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Paved Roads Save Lives in Hajjah, Yemen

A group of men on stone path

Local participants are learning how to pave roads on the job in Bani Jaber village. Photo: Ibrahim Abood/CARE

Local participants are learning how to pave roads on the job in Bani Jaber village. Photo: Ibrahim Abood/CARE

Local residents of Bani Jaber village in Hajjah Governorate which is located in north-western Yemen’s Kuhlan Ash sharaf district, have, for years, been suffering from difficulties in moving from one area to another one. Life in such remote villages is extremely harsh. The roads are dangerous and it takes hours and great effort to reach the nearest markets and health centres.

Roads make a crucial contribution to economic development and growth and bring important social benefits. They are of vital importance to make a nation grow and develop as well as to keep connected. In addition, providing access to employment, society, health and education services makes road networks critical in fighting against poverty. Roads open up more areas and stimulate economic and social development. Therefore, road infrastructure is considered to be one of the most important public assets in any context.

In Yemen, civilian infrastructure such as roads and markets continue to be affected since the beginning of the war. Due to the rugged roads and the difficult movement of people in Bani Jaber, locals took the initiative to pave the local road, but could not continue and complete because of the high prices of the materials and the challenge of bringing the needed material to the village.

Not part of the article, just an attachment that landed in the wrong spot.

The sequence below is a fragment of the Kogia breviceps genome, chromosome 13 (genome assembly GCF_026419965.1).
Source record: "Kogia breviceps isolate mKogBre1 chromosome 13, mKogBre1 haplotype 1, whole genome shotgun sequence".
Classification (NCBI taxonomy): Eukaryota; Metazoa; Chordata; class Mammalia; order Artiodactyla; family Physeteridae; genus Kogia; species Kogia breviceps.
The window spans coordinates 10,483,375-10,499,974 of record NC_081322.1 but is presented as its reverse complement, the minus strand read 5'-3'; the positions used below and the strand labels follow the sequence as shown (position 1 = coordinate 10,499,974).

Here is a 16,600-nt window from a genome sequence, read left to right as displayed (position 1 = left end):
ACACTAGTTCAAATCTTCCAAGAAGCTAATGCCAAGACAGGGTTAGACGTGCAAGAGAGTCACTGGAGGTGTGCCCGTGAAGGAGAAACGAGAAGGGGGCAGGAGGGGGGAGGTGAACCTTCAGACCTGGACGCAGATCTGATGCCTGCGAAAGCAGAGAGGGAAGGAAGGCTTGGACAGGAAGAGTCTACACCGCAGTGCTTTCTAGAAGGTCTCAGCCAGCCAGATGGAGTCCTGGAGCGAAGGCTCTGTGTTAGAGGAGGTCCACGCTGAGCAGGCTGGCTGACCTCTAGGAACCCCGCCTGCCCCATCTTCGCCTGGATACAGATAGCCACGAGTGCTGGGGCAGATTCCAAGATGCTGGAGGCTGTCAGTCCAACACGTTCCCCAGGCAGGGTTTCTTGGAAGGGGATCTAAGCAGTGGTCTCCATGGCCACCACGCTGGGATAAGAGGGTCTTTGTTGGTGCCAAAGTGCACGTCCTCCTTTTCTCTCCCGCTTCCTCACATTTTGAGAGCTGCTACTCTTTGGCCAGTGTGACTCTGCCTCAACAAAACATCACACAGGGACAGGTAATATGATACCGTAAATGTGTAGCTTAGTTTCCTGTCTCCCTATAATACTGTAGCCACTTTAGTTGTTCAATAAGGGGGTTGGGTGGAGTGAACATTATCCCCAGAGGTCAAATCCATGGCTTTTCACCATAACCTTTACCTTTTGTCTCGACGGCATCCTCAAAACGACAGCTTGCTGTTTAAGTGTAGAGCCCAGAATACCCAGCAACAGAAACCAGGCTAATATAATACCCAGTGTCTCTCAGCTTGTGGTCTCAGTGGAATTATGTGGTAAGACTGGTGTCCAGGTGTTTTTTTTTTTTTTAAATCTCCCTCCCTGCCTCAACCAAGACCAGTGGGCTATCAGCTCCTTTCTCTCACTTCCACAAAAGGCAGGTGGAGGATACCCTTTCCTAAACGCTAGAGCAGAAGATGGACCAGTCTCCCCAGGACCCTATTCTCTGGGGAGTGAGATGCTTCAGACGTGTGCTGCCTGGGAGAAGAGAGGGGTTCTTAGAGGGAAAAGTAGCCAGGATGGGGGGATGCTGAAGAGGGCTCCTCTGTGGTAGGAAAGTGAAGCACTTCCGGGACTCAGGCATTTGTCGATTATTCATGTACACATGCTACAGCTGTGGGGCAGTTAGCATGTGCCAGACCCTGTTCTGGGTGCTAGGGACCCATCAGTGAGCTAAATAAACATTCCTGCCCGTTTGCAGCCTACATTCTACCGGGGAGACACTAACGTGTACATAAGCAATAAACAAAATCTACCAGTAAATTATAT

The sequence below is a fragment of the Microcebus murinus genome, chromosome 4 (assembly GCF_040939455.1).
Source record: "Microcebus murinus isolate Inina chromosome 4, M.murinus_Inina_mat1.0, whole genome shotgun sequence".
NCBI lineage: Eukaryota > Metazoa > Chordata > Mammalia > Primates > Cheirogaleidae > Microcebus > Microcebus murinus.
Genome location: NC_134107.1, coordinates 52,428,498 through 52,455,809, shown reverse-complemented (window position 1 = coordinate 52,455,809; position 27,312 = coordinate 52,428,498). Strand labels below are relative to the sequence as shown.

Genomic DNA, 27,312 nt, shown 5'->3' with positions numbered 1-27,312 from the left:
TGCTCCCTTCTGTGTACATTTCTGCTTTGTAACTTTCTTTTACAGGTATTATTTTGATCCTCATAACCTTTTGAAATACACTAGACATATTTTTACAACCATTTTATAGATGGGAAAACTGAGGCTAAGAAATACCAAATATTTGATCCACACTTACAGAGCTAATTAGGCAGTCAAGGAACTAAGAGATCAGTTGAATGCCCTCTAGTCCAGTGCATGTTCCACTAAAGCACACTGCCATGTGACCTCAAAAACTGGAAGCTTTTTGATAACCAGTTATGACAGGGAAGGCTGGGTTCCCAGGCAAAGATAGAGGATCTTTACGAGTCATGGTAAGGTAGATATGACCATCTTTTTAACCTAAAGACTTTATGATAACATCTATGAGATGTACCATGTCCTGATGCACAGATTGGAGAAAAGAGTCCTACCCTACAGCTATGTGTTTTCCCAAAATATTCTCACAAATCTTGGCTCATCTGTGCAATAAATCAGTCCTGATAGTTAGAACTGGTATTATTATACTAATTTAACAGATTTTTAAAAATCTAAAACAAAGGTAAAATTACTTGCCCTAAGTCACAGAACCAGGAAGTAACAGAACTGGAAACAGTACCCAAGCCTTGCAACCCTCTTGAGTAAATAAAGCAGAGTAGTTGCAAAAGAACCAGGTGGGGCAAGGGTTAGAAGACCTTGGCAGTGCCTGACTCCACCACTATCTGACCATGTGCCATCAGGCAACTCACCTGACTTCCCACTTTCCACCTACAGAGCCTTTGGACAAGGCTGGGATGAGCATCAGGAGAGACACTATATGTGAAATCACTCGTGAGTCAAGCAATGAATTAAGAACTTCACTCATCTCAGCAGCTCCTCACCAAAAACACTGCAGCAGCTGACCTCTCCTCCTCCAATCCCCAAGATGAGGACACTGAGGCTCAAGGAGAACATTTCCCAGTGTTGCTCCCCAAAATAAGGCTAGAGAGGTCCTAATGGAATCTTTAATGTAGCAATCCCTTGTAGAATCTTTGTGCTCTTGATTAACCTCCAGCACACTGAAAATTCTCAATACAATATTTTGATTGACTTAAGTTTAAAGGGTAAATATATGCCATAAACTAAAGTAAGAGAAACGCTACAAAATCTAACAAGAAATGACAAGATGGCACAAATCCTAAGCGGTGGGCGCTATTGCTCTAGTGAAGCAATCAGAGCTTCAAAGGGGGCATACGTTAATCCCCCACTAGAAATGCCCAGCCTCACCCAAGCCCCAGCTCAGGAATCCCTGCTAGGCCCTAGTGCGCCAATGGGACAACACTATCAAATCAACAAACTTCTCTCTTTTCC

And yet, the roads were so unsafe that drivers from other districts would refuse to come to the village to help take a patient or a pregnant woman to the nearest hospital, regardless how much money they were offered.

“The mountainous roads are very rugged and people were afraid of using vehicles along the roads,” says Mohammed Jaber, one of the locals of Bani Jaber. For many years, locals had no choice but to transport food and essential items by donkey, on their own backs, or by motorbike if possible.

A man and a woman standing on a dirt road having a conversation
Mohammed, one of the locals, explains the suffering of Bani Jaber residents. Photo: Ibrahim Abood/CARE

Animals were the best means of transport for people and goods, while women in particular had to carry flour and water on their heads. Patients were carried in blankets to the main road and pregnant women resorted to traditional methods when delivering their babies rather than going to a health centre, thus raising risks during childbirth. The villagers’ dream was to have safe, paved roads.

As a result of years of conflict, many people of Yemen have lost their sources of income and agriculture, a main source of livelihoods for many Yemenis, has also been impacted.  Some farmers resorted to finding labour opportunities in other governorates or villages to secure an income, sending remittances back to their families. However, at the same time they have lacked the needed skills to perform a particular job such as construction or paving.

In response to their wishes, CARE intervened with a Cash for Work (CFW) project. In the coming months, CARE plans to pave 3,700 metres of the village roads, benefiting 132 households. Six skilled workers are hired to train the locals on carving rocks and paving skills which will also create temporary employment for the poorest households.

Locals and unemployed people are benefiting from this project which has created not only employment, but has also taught them life skills to help them secure further income. “The work is being carried out and locals are participating happily and enthusiastically,” Mohammed states.  “People’s suffering is fading gradually and locals hope that their challenges of moving in and out of the village is coming to an end.”

Locals of Bani Jaber village hope that CARE continues its projects in the village because they believe that roads are lifelines for thousands of inhabitants in the area. Without paved roads, many lives will continue to be lost and accidents rates will increase.

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